- a person or thing that prints, especially a person whose occupation is printing.
- Computers. an output device that produces a paper copy of alphanumeric or graphic data.
- an instrument that automatically records telegraphic messages by means of a printing mechanism activated by incoming signals.
- Movies. a photographic machine through which either the negative or positive of a master print can be run, together with unexposed film, to make a duplicate.
Origin of printer
- to produce (a text, picture, etc.) by applying inked types, plates, blocks, or the like, to paper or other material either by direct pressure or indirectly by offsetting an image onto an intermediate roller.
- to reproduce (a design or pattern) by engraving on a plate or block.
- to form a design or pattern upon, as by stamping with an engraved plate or block: to print calico.
- to cause (a manuscript, text, etc.) to be published in print.
- to write in letters like those commonly used in print: Print your name on these forms.
- Computers. to produce (data) in legible alphanumeric or graphic form.
- to indent or mark by pressing something into or upon (something).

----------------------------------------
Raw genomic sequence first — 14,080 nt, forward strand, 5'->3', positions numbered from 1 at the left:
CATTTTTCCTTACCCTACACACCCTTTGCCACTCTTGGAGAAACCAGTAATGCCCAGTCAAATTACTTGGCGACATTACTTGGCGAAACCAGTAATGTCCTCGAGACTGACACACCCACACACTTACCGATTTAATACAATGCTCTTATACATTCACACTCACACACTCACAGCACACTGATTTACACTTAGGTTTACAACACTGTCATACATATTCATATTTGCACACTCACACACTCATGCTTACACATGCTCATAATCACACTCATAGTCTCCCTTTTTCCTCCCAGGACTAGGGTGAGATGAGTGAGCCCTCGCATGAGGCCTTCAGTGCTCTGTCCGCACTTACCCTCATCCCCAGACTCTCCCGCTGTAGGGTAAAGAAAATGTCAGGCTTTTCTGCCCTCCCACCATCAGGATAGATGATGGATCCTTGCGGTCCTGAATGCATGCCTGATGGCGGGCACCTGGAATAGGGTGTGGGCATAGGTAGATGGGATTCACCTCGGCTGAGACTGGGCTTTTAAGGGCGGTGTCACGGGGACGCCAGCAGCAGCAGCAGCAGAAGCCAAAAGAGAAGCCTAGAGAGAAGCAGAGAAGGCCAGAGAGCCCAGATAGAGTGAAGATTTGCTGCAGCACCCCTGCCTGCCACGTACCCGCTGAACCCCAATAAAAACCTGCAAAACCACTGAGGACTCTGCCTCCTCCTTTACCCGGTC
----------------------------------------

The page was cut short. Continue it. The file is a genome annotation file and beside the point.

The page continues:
- to produce or fix (an indentation, mark, etc.), as by pressure.
- to impress on the mind, memory, etc.
- to fingerprint.
- to apply (a thing) with pressure so as to leave an indentation, mark, etc.: The horses printed their hoofs on the wet grass.
- Photography. to produce a positive picture from (a negative) by the transmission of light.
- to take impressions from type, an engraved plate, etc., as in a press.
- to produce by means of a reproduction process: to print in color; to print unevenly.
- to make an image by means of ink, chemical action, etc., as type, engraved plates, etc.: This type is too worn to print cleanly.
- to write in characters such as are used in print: He'd rather print than use longhand.
- to follow the vocation of a printer.
- the state of being printed.
- printed lettering, especially with reference to character, style, or size: This print is too large for footnotes.
- printed material.
- a printed publication, as a newspaper or magazine.
- a picture, design, or the like, printed from an engraved or otherwise prepared block, plate, etc.
- an indentation, mark, etc., made by the pressure of one body or thing on another.
- something with which an impression is made; a stamp or die.
- a fingerprint.
- a design or pattern on cloth made by dyeing, weaving, or printing with engraved rollers, blocks of wood, stencils, etc.
- a cloth so treated.
- an article of apparel made of this cloth.